The use of functional orthotics adds a new dimension in the treatment and prevention of overuse injuries of not only the lower extremity but also of the hip and back. However, there is still confusion as to what orthotics are, what they can and cannot do, along with who really needs them.
What is a functional orthotic?
The Greek work ortho literally means straight, upright, and correct. An orthotic is a biodynamic device that fits into running shoes to accomplish two things:
(1) To ensure that the foot moves correctly through the various phases of running which includes heel contact, whole foot contact and toe off, the orthotic functions like a rudder to help the foot function efficiently biomechanically.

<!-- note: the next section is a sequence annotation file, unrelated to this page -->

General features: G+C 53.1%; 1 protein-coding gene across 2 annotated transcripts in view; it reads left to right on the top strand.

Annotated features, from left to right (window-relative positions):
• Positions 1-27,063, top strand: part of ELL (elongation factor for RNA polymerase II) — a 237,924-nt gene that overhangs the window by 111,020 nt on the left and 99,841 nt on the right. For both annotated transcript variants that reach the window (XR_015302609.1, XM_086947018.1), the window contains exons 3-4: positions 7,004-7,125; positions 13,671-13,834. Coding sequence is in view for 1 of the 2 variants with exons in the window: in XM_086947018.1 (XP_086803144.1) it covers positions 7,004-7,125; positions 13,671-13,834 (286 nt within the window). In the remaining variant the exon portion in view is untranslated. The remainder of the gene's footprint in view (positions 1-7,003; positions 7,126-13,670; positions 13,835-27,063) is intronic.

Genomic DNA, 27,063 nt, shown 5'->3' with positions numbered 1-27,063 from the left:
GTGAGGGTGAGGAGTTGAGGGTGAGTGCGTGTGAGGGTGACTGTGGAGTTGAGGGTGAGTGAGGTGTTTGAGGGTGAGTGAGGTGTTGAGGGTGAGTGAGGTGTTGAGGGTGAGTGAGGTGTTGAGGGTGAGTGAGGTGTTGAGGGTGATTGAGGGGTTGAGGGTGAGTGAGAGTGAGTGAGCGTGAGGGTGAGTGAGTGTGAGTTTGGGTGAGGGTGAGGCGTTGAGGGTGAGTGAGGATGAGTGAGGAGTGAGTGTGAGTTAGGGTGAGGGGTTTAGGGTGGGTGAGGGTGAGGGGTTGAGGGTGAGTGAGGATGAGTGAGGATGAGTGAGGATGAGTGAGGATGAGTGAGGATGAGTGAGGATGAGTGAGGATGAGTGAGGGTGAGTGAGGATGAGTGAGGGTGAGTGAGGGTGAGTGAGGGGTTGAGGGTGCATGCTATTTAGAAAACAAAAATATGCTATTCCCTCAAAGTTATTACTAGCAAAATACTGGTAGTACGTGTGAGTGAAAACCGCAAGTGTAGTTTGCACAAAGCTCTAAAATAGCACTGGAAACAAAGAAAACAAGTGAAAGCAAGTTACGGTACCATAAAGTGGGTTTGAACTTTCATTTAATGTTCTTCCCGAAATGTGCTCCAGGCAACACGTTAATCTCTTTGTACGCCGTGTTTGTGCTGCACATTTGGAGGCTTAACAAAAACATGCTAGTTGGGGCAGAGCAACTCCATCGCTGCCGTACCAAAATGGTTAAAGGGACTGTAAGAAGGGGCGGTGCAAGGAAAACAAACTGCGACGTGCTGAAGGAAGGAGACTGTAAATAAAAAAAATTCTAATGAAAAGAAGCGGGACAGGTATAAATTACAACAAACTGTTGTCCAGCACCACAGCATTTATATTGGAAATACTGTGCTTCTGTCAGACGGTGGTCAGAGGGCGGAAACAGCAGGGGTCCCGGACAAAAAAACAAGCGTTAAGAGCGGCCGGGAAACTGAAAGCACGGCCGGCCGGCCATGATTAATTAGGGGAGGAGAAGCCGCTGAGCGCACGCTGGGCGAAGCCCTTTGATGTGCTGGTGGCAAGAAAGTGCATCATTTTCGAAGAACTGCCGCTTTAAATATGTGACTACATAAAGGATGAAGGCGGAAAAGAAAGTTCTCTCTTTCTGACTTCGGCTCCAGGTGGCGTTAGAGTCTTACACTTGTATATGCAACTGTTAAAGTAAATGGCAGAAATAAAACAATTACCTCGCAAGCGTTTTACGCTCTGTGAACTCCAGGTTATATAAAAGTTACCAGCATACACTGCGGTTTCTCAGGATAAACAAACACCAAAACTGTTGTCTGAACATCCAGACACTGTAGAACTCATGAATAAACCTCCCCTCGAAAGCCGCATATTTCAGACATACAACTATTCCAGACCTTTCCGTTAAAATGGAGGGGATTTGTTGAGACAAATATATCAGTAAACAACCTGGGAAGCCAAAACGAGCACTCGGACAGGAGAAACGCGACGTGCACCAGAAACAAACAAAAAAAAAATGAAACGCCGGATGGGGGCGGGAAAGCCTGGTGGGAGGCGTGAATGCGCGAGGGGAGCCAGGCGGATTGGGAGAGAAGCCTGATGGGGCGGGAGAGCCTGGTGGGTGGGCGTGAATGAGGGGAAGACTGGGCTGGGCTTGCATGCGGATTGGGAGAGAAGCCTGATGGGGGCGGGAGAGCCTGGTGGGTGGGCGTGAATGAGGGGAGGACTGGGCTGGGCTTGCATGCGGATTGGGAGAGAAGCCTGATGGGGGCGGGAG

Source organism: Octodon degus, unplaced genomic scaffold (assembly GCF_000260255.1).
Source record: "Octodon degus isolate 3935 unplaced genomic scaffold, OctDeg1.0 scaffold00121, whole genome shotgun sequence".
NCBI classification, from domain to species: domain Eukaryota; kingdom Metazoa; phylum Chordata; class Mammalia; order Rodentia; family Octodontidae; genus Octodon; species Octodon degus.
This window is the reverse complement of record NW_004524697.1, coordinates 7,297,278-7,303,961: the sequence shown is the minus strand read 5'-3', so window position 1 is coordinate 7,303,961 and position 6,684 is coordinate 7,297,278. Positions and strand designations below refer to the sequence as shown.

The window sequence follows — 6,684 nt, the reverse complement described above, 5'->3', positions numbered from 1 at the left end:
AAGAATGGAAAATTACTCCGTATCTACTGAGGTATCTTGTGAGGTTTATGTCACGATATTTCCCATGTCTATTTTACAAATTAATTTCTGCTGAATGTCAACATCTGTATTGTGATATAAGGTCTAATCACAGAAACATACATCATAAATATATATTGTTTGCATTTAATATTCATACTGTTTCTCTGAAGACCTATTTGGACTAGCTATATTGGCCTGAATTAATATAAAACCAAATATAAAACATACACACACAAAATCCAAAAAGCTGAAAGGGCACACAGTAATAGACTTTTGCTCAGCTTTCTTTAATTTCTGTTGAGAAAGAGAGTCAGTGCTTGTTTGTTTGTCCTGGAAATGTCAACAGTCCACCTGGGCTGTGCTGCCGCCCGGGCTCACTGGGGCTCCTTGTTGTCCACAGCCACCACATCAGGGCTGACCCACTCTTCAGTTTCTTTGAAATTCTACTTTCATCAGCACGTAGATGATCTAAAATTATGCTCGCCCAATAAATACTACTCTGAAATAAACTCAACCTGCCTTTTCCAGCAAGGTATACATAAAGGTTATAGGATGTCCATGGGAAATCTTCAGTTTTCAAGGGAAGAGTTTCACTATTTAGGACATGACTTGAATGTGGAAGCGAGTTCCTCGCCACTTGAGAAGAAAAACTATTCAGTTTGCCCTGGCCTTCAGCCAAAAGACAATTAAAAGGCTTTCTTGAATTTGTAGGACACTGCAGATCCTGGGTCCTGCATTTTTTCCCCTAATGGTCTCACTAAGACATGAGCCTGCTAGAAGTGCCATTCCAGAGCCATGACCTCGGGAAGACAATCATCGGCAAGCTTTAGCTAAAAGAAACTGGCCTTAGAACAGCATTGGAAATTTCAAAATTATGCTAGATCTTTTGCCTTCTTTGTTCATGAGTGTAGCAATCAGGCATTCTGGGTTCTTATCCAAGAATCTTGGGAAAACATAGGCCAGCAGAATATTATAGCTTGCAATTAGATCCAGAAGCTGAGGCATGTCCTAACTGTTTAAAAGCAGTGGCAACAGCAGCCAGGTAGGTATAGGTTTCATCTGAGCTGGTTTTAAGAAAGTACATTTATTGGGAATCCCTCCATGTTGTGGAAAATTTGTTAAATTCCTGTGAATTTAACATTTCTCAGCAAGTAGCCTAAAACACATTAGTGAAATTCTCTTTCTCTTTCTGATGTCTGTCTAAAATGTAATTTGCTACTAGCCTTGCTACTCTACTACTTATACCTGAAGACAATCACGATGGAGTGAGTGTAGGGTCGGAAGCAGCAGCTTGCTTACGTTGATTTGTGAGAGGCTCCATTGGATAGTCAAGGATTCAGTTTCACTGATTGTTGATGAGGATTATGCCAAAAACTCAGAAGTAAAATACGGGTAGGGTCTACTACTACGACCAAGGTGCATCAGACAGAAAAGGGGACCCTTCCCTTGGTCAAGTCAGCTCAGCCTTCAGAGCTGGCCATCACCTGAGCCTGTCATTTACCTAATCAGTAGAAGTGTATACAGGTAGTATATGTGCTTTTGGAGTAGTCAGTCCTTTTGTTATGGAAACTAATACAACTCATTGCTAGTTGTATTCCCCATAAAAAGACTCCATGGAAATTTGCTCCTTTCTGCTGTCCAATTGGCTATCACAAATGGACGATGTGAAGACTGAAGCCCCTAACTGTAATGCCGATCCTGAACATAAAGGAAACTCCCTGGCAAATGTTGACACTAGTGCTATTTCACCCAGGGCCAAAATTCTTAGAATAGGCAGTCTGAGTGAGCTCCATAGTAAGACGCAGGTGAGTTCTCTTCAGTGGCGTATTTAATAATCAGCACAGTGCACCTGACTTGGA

(2) To support the foot, the orthotic assists the foot and enables it to communicate and align with the rest of the body. The body is then balanced above the foot in midstride as well as when the foot is on the ground.
A true functional foot orthotic is a custom-made device prescribed by a podiatrist or podiatrist. What it is not is an off-the-shelf device that is essentially just a nice arch support. While these devices are often helpful, they are not a true custom functional orthotic!
The science of biomechanics has provided much of the framework from which functional foot orthotics have evolved. Lower extremity biomechanics is concerned with the study of gait, foot stability, propulsion and muscle action, and how they relate to human motion.